As for fiscal policy, we have all seen the headlines. All kinds of taxes on those making more than $400,000. Spending beyond anything seen since the New Deal which, of course, was designed to bring our economy out from under the worst depression in its history. And last week, an emphasis on regulatory oversight of anything considered big and anti-competitive. It appears size alone will qualify for Government intervention. We have already seen a lot of executive orders, but they don’t carry the weight of legislation. Many will be challenged in court. Yet another uncertainty.
I don’t want to lose focus on the economy. It is vibrant and healthy. Right now, the biggest problem is too much demand. That’s a problem all businesses would love to have. But too much demand has messed up supply chains, caused shortages, and led to spikes in commodity prices that now seep through to almost everything. Most of these imbalances will be solved over the next twelve months. Hopefully, demand will remain strong. If prices rise too fast, they crush demand and will have to reset. But they aren’t likely to reset below levels seen pre-pandemic. Two underlying cost factors, rents and wages, are likely to keep rising at rates higher than at any time since the Great Recession for years to come.
The Great Recession created massive oversupply that took about a decade to absorb. That is the pattern of almost all financial collapses in our nation’s history. This time, however, just as the gaps were closing and full employment was at hand, the pandemic hit. While it created an immediate recession, in part due to rapid fiscal and monetary responses, the pandemic didn’t do the permanent damage of a financial disaster. Rather, the economy went to sleep and then woke up in pretty much the same condition as before. Yes, many businesses lost months of sales but supportive programs like the PPP loans limited the long-term damage. Zero interest rates and supportive credit markets gave access to money, even to businesses totally shut down like the cruise ship operators. Thus, cruises are starting again, planes are flying, and restaurants are full once again.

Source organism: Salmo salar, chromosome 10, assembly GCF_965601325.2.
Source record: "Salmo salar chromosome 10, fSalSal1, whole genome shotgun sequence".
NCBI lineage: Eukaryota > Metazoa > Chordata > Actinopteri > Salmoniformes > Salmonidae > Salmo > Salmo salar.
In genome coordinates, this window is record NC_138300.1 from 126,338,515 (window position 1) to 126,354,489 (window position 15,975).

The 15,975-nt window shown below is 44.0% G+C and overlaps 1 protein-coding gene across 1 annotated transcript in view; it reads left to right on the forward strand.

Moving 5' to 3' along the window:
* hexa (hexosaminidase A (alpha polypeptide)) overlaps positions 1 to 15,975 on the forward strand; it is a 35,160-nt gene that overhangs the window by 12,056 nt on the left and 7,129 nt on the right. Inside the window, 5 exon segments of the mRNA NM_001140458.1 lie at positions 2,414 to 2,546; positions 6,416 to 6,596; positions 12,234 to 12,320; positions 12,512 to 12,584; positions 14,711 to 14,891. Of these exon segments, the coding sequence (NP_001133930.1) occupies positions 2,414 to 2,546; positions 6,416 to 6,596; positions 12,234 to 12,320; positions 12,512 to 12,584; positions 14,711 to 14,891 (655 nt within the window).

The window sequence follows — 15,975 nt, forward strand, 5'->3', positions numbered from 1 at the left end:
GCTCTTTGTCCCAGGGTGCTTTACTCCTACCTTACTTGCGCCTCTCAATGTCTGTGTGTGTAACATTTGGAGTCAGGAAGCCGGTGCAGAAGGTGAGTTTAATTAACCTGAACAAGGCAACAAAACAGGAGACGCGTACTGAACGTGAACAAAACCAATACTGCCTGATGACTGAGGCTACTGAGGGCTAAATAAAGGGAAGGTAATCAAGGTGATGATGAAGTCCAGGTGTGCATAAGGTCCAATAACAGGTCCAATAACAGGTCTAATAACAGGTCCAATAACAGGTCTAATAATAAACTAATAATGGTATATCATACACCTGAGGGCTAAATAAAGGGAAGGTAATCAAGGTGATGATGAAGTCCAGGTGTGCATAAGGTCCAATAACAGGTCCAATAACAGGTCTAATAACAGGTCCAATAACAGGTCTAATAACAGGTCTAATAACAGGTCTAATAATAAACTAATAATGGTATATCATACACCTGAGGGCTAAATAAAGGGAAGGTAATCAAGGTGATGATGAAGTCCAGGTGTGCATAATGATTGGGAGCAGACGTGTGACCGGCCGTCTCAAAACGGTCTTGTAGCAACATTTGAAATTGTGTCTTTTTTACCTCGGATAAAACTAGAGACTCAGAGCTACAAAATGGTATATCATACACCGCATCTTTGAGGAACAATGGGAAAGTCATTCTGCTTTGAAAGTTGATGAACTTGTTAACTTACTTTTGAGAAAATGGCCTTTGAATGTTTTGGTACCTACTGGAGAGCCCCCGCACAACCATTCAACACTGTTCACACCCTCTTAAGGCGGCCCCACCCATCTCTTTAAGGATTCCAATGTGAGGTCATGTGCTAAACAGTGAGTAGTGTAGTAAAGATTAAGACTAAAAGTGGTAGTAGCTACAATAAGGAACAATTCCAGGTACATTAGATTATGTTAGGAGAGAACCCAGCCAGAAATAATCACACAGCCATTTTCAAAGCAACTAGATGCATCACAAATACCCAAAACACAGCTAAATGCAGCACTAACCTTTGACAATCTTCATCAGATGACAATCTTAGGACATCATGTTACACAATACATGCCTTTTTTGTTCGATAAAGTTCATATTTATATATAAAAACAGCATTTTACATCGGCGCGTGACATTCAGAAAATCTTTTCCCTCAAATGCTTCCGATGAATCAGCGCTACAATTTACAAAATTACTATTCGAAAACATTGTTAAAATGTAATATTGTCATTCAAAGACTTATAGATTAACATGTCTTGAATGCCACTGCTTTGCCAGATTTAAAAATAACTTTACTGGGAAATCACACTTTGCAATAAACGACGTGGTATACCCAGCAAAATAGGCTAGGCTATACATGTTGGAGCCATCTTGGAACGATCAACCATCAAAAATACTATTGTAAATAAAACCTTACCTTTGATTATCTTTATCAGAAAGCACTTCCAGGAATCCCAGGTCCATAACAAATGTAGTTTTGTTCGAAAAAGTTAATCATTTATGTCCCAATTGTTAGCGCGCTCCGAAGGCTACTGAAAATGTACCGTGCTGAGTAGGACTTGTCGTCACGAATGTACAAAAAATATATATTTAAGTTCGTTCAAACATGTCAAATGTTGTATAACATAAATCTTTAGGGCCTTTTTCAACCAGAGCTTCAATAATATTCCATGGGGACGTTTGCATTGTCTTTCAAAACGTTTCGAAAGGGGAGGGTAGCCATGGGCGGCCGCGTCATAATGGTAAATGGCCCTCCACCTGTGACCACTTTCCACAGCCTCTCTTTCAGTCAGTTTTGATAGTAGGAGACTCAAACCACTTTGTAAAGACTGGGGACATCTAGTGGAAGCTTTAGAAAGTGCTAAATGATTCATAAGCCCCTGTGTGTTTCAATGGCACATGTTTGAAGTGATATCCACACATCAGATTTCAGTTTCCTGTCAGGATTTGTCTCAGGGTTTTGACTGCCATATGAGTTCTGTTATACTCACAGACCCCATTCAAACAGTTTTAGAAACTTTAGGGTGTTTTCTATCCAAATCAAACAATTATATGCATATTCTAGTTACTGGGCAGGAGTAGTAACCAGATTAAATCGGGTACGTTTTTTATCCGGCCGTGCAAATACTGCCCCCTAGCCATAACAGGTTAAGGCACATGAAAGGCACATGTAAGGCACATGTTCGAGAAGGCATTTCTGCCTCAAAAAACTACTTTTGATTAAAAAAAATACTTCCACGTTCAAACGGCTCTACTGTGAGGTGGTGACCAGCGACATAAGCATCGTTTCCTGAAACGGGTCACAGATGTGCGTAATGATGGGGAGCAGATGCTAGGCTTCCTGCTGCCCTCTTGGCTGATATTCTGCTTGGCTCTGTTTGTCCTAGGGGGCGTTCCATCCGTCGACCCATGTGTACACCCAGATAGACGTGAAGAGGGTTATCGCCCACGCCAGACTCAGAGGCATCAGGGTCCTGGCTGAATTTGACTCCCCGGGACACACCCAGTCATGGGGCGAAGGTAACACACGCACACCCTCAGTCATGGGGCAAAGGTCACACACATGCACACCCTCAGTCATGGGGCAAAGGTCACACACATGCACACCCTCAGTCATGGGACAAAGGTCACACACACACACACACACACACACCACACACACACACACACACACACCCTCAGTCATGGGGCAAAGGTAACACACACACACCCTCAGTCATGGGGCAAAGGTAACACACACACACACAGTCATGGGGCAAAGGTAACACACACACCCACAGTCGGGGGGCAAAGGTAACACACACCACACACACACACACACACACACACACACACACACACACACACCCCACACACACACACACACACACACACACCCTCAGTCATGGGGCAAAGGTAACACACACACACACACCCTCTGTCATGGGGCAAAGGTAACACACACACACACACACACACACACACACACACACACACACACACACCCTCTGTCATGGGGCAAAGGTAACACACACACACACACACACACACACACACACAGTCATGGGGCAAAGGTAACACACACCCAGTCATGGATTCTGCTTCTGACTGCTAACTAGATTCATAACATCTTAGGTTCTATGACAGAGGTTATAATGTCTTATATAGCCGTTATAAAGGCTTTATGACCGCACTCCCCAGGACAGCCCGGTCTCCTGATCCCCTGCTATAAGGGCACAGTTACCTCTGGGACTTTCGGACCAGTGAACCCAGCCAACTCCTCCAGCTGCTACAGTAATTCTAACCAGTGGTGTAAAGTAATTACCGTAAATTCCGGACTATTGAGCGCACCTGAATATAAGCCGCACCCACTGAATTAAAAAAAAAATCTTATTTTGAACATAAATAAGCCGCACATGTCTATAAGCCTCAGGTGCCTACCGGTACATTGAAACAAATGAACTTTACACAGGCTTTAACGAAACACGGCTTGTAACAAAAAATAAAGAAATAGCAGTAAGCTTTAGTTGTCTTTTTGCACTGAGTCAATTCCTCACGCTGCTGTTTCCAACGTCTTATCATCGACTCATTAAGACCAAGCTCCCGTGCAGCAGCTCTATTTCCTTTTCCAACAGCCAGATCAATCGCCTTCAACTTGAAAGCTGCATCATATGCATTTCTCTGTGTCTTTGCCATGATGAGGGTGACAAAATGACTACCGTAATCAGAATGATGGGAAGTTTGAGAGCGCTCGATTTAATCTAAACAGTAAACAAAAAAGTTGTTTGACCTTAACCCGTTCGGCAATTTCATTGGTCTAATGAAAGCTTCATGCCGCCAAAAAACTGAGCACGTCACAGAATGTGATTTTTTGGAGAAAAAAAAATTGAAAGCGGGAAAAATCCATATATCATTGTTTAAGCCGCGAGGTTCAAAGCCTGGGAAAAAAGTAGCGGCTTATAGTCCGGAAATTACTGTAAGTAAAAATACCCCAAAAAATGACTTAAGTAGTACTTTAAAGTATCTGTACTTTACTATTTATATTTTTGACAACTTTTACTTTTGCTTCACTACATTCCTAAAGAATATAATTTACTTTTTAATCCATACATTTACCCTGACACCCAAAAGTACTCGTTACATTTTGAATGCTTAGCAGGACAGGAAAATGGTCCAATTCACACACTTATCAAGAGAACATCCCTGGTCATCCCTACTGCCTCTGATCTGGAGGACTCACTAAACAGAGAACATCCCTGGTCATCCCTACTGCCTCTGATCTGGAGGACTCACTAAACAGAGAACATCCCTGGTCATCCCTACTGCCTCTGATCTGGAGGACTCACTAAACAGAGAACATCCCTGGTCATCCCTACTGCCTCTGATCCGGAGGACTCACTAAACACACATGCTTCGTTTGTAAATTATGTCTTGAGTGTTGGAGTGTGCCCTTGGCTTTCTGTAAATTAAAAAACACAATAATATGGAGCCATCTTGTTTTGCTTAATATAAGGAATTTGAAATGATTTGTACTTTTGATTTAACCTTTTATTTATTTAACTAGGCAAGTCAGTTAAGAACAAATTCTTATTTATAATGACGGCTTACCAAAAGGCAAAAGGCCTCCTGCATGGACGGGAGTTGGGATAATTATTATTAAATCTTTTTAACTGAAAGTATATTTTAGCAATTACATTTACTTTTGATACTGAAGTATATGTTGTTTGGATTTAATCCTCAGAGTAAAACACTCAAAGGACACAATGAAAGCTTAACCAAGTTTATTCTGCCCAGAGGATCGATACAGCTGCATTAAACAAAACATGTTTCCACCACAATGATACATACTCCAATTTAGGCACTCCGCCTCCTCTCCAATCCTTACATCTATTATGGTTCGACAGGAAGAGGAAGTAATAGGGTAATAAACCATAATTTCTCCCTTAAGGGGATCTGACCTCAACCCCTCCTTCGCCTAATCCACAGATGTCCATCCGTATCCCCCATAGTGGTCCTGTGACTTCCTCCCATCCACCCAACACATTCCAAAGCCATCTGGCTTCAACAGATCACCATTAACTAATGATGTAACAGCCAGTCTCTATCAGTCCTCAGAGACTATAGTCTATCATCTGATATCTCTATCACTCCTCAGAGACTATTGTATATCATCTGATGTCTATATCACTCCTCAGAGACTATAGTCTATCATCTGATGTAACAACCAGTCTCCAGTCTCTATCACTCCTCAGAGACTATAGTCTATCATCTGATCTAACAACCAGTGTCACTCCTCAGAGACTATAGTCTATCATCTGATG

Pulling this all together, our economy is vibrant. But its growth rate is beginning to decelerate simply because it won’t be long before normal times get compared to normal times once again. Growth will be a function of demographics and productivity plus or minus the residual effect of monetary and fiscal policies. There will be times when growth may appear to be slowing a bit faster or slower than consensus expectations. There will be inflation reports that surprise in both directions. A year from now, the 10-year Treasury yield will likely still be in its 1.25%-3.25% range, but where within that range is an open question.
For the last year, we lived in world of rapid recovery, plenty of excess capacity, super low interest rates and barely any inflation, at least until the last couple of months. Now we face decelerating growth, uncertainty related to rates and inflation, and an anti-business Administration. That change can’t be viewed positively. It doesn’t mean stocks have to go down. But after a 30%+ gain in equities in 2019, an 18% gain last year, and a 15%+ gain in the first half of 2021, it’s time for some deceleration at a minimum.
Stocks don’t move in a straight line. There will be periods of strong performance. There could well be a 10-20% correction in between. With zero interest rates speculators have raced to everything from meme stocks to NFTs, SPACs and Bitcoin. When money can generate a positive return once again safely in money market funds or the bank, money will shift back away from the more speculative fringes. That won’t be tomorrow. In sum, expect more volatility amid an economy still likely to grow at above-average rates for at least another couple of years. That requires a level head and focus. 10% corrections can happen very suddenly. They culminate when weak hands panic, capitulate and sell, leaving buying opportunities for level-headed investors. On the other hand, valuation matters. Don’t capitulate and chase wonderful sounding stories with no fundamental base.
Today, Richard Simmons is 73. Bill Cosby turns 84.
James M. Meyer, CFA 610-260-2220